Rights Today in South Asia – 2018

Human rights defenders defy repression amid some hopes in South Asia

The year began with the death of one of the region’s best-known advocates for the dispossessed, Pakistani lawyer and activist Asma Jahangir. For decades, she exemplified the struggles of millions in South Asia. On the streets, she defied political repression, called for an end to enforced disappearances and extrajudicial executions, and was beaten and arrested for protesting on behalf of women’s rights. In the courtroom, she faced down threats for her work in representing people, including women seeking to escape their violent husbands, bonded labourers trying to win freedom from their oppressive “owners”, and religious minorities needing to find sanctuary after attacks by hardline mobs.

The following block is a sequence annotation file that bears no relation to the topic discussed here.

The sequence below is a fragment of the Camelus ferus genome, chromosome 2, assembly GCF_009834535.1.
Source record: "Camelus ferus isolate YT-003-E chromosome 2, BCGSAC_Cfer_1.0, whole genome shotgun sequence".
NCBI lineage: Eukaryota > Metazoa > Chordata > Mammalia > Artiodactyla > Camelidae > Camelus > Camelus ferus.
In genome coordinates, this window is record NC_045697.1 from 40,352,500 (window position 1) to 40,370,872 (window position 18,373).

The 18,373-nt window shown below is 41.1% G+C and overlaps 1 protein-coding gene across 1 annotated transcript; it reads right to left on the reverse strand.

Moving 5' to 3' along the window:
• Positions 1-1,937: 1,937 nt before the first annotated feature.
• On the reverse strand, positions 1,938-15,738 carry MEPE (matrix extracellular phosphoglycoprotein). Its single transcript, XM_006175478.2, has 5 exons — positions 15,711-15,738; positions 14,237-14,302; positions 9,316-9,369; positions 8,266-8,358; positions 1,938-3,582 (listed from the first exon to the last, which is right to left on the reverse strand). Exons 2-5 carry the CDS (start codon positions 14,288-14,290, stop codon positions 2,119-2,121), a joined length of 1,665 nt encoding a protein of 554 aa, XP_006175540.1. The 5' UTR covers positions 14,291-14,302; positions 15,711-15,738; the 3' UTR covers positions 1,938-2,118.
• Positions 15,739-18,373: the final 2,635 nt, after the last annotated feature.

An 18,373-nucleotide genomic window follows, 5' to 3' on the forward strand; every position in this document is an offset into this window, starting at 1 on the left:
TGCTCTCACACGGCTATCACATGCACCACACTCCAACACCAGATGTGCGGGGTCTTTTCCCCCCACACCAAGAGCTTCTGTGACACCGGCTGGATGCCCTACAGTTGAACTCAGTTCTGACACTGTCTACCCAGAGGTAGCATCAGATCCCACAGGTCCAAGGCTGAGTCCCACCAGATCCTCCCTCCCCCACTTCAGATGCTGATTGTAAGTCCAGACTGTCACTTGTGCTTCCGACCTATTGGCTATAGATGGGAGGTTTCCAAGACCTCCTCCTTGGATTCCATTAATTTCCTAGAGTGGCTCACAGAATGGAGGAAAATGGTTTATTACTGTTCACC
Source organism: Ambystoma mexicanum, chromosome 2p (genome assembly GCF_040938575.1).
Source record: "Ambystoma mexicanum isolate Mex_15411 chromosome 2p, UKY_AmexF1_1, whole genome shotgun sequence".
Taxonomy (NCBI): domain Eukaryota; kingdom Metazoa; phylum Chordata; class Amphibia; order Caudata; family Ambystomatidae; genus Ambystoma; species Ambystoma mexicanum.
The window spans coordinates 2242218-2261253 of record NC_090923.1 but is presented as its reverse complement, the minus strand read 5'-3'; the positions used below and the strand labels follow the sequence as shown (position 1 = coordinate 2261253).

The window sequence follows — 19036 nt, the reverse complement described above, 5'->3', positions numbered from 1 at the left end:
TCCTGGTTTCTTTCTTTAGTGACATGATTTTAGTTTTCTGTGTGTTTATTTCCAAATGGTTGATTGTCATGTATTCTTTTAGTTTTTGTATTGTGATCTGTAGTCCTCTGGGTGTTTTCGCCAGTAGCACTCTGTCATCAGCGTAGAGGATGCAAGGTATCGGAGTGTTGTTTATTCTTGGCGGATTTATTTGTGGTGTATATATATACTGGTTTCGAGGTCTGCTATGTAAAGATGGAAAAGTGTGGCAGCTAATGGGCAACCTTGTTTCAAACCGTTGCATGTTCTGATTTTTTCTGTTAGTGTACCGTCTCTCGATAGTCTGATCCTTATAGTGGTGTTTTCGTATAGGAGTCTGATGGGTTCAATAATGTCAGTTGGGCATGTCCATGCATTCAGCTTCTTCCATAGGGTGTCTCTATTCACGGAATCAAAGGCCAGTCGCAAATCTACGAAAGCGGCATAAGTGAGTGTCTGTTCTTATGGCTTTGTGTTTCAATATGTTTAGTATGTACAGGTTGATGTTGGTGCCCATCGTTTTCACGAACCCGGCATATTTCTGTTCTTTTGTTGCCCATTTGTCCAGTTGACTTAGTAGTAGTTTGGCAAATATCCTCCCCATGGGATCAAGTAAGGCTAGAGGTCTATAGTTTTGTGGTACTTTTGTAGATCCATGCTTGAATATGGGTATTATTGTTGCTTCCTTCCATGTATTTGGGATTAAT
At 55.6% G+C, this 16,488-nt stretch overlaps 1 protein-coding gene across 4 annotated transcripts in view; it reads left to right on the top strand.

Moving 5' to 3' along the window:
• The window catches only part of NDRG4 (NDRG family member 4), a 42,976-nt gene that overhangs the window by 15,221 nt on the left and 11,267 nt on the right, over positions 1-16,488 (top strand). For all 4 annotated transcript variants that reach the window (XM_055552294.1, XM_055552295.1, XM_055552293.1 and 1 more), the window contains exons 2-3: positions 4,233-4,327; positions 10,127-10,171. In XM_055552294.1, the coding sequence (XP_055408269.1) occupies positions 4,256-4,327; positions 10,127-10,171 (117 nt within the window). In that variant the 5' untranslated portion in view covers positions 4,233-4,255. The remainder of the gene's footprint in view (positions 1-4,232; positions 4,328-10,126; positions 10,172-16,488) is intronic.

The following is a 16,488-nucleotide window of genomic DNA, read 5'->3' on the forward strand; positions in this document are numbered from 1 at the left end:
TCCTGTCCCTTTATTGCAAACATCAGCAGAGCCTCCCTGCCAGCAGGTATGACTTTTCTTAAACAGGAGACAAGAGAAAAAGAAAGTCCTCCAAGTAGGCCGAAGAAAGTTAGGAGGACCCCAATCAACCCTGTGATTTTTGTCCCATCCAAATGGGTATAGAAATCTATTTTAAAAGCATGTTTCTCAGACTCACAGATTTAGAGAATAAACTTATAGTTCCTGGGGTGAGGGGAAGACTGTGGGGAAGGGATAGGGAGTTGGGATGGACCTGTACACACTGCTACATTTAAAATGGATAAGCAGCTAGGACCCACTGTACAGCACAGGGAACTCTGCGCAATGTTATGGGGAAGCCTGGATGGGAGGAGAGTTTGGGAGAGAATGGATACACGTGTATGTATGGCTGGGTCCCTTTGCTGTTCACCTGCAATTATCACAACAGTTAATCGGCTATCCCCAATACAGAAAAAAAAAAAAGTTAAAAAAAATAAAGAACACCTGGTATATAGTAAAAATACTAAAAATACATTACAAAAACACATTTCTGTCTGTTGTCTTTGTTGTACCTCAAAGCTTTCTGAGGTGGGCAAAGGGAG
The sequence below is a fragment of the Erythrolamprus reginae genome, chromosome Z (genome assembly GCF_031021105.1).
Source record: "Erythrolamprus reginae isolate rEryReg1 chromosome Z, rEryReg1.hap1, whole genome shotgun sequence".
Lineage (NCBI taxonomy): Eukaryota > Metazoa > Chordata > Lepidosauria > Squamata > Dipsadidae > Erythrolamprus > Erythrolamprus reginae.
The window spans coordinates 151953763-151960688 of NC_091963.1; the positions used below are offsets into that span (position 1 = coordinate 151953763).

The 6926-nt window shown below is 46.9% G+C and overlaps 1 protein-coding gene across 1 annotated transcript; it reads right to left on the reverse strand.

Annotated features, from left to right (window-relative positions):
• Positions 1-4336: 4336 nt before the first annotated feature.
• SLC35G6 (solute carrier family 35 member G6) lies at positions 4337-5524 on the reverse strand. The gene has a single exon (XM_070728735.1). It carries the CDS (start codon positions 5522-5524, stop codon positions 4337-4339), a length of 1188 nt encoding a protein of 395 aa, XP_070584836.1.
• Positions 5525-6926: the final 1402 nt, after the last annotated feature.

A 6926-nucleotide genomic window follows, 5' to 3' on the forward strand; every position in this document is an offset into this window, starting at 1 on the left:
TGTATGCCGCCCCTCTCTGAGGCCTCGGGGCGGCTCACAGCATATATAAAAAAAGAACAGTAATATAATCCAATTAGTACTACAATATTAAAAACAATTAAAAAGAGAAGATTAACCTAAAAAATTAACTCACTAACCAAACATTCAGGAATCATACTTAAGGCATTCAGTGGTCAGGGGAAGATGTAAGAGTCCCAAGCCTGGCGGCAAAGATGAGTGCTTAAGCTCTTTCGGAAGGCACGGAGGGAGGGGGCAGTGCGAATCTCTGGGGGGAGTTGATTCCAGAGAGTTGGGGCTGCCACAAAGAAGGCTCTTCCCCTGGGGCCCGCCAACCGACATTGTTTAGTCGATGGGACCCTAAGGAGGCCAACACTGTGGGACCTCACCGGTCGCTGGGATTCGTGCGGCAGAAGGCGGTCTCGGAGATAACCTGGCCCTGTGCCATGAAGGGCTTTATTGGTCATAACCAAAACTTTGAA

Shahidul Alam, a Bangladeshi photojournalist

Members of Amnesty have played such a crucial role in facilitating this and in creating the pressure that led to my release.

Human rights defenders

Human rights defenders in Pakistan felt the loss of Asma Jahangir keenly. Scores were arbitrarily detained, disappeared, subjected to arbitrary surveillance, intimidated and prosecuted under draconian new laws that criminalize freedom of expression, both offline and online. Cyber-attacks saw malware spread by fake profiles online, surreptitiously infecting activists’ devices. Members of the non-violent Pashtun Tahaffuz Movement (PTM) calling for an end to enforced disappearances and extrajudicial executions were charged with sedition and detained for comments they made online.

But there was some good news too. Activists Raza Khan and Sagheer Baloch were released in Pakistan after being subjected to enforced disappearance for nine months. In September, Hayat Khan Preghal, a member of the PTM, was released on bail after being detained for critical comments he made on social media.